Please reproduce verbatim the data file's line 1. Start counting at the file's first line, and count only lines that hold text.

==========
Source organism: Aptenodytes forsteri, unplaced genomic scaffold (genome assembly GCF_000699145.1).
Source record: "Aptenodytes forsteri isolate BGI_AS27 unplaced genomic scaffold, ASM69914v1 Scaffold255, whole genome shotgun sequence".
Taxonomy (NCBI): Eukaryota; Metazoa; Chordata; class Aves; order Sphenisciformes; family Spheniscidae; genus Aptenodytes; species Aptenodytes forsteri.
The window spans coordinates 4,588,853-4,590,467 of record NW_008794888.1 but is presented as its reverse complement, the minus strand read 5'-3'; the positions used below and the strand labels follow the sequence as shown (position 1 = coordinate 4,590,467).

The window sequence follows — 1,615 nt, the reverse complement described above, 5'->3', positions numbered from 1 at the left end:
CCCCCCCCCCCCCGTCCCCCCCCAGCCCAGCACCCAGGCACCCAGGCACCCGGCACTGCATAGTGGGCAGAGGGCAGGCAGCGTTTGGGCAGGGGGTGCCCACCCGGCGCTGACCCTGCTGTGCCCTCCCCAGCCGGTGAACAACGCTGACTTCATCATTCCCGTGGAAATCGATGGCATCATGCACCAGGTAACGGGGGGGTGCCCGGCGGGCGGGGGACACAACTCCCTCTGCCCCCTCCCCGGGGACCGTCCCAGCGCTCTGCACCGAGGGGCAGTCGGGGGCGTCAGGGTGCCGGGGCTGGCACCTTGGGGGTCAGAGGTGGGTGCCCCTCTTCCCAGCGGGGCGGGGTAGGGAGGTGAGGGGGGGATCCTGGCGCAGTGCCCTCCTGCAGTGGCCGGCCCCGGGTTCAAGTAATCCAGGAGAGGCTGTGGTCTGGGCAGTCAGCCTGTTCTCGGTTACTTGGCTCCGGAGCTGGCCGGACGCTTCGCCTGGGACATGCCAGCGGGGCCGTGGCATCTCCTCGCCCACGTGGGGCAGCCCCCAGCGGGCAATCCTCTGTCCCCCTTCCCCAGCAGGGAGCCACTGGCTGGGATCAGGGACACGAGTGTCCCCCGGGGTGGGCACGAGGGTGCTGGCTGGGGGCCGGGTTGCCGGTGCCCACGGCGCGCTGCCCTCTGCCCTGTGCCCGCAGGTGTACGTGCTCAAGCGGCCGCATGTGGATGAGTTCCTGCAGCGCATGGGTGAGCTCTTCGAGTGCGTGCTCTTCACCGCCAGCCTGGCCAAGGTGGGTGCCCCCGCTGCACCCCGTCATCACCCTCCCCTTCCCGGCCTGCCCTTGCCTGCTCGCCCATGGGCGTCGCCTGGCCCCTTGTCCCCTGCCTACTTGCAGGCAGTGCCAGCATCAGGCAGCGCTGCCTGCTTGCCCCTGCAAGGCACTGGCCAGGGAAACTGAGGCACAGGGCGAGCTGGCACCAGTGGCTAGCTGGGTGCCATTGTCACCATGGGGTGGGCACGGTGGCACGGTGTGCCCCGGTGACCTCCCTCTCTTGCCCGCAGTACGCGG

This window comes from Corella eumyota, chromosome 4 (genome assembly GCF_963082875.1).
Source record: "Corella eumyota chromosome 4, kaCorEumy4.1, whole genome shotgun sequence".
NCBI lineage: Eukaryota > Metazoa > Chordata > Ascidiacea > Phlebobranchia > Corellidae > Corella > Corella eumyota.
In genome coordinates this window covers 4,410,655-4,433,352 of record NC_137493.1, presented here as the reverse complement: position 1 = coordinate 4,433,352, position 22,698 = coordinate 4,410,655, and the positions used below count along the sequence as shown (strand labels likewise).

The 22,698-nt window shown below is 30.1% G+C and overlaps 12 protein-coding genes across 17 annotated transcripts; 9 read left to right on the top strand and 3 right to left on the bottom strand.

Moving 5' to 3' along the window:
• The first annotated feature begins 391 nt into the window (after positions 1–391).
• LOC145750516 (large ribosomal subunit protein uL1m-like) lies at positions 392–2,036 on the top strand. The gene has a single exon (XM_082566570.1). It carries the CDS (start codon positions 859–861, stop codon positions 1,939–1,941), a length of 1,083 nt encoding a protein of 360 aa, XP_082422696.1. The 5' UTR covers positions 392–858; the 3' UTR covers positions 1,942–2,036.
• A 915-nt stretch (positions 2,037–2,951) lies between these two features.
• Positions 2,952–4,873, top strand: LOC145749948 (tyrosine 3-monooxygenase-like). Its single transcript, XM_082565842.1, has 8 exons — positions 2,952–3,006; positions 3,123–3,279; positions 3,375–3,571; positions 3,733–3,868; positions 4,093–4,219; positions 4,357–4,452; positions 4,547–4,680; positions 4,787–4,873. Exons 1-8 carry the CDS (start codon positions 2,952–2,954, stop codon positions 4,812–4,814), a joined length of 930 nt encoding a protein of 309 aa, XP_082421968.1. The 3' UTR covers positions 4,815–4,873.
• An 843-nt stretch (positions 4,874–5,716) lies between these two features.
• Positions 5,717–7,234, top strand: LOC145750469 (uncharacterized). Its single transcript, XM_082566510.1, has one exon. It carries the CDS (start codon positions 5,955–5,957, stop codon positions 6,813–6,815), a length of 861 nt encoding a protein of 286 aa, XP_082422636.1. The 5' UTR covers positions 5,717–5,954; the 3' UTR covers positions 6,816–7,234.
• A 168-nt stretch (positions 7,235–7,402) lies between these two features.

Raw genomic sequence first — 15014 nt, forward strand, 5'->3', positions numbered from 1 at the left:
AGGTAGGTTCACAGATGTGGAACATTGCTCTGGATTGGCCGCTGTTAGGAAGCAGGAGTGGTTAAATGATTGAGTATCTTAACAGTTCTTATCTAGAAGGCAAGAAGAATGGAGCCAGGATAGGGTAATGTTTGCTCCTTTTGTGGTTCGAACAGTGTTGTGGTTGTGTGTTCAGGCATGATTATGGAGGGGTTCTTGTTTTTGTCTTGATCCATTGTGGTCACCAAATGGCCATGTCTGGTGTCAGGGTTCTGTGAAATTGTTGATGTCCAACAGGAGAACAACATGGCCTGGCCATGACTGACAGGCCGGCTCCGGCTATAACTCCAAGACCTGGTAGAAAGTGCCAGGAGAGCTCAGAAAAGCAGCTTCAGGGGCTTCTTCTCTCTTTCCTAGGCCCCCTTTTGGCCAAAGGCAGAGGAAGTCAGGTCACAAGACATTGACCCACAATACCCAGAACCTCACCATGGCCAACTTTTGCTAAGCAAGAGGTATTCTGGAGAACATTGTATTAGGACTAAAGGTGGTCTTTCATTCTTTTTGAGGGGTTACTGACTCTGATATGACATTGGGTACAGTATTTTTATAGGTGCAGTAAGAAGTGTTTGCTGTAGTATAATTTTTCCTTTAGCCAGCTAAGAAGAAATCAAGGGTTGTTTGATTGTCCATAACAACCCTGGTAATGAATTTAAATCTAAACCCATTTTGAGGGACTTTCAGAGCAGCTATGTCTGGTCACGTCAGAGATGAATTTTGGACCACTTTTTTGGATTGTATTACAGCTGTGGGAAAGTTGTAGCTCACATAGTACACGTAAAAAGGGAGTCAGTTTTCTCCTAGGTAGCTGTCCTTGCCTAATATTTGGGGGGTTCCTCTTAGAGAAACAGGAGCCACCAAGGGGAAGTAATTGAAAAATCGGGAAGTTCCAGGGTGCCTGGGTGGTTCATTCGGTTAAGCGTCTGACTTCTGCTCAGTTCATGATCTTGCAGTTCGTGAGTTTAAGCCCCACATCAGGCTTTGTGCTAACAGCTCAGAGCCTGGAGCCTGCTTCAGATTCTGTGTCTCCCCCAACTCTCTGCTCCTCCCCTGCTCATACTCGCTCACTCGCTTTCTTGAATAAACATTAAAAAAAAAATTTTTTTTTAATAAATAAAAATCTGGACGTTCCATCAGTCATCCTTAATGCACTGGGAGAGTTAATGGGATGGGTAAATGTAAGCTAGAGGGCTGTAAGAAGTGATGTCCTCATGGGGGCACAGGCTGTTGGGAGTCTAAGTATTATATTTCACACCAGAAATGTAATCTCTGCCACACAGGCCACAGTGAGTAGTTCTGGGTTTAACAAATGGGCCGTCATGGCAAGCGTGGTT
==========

Source organism: Aptenodytes forsteri, unplaced genomic scaffold (genome assembly GCF_000699145.1).